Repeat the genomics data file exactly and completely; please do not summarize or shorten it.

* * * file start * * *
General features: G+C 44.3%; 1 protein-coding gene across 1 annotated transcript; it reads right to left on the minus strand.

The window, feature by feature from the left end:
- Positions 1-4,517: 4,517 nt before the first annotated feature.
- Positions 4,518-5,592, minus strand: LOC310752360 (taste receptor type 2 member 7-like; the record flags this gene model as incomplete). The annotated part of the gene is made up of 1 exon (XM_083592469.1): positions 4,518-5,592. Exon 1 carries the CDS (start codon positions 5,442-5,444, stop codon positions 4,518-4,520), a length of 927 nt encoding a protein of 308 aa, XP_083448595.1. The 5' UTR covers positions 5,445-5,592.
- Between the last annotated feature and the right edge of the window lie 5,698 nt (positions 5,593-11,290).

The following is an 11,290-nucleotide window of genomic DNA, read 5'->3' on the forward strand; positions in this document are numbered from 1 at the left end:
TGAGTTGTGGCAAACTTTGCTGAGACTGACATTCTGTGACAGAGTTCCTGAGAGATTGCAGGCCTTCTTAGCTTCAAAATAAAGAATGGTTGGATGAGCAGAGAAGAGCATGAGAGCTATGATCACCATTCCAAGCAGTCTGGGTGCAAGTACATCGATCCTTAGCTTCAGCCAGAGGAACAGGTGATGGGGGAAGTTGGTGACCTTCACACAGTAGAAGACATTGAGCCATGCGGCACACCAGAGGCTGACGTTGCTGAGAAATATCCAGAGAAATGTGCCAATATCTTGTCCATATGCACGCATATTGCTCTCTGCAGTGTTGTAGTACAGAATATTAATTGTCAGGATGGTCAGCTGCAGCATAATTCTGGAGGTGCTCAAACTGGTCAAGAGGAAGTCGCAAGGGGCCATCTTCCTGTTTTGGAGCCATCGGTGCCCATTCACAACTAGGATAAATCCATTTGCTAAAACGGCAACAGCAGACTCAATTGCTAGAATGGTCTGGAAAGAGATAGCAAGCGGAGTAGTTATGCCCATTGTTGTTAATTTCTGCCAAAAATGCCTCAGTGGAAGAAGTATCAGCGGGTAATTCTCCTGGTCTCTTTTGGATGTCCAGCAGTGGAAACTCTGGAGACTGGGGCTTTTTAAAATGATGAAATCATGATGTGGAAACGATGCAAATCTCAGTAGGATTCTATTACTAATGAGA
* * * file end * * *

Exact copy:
General features: G+C 44.3%; 1 protein-coding gene across 1 annotated transcript; it reads right to left on the minus strand.

The window, feature by feature from the left end:
- Positions 1-4,517: 4,517 nt before the first annotated feature.
- Positions 4,518-5,592, minus strand: LOC310752360 (taste receptor type 2 member 7-like; the record flags this gene model as incomplete). The annotated part of the gene is made up of 1 exon (XM_083592469.1): positions 4,518-5,592. Exon 1 carries the CDS (start codon positions 5,442-5,444, stop codon positions 4,518-4,520), a length of 927 nt encoding a protein of 308 aa, XP_083448595.1. The 5' UTR covers positions 5,445-5,592.
- Between the last annotated feature and the right edge of the window lie 5,698 nt (positions 5,593-11,290).

The following is an 11,290-nucleotide window of genomic DNA, read 5'->3' on the forward strand; positions in this document are numbered from 1 at the left end:
TGAGTTGTGGCAAACTTTGCTGAGACTGACATTCTGTGACAGAGTTCCTGAGAGATTGCAGGCCTTCTTAGCTTCAAAATAAAGAATGGTTGGATGAGCAGAGAAGAGCATGAGAGCTATGATCACCATTCCAAGCAGTCTGGGTGCAAGTACATCGATCCTTAGCTTCAGCCAGAGGAACAGGTGATGGGGGAAGTTGGTGACCTTCACACAGTAGAAGACATTGAGCCATGCGGCACACCAGAGGCTGACGTTGCTGAGAAATATCCAGAGAAATGTGCCAATATCTTGTCCATATGCACGCATATTGCTCTCTGCAGTGTTGTAGTACAGAATATTAATTGTCAGGATGGTCAGCTGCAGCATAATTCTGGAGGTGCTCAAACTGGTCAAGAGGAAGTCGCAAGGGGCCATCTTCCTGTTTTGGAGCCATCGGTGCCCATTCACAACTAGGATAAATCCATTTGCTAAAACGGCAACAGCAGACTCAATTGCTAGAATGGTCTGGAAAGAGATAGCAAGCGGAGTAGTTATGCCCATTGTTGTTAATTTCTGCCAAAAATGCCTCAGTGGAAGAAGTATCAGCGGGTAATTCTCCTGGTCTCTTTTGGATGTCCAGCAGTGGAAACTCTGGAGACTGGGGCTTTTTAAAATGATGAAATCATGATGTGGAAACGATGCAAATCTCAGTAGGATTCTATTACTAATGAGA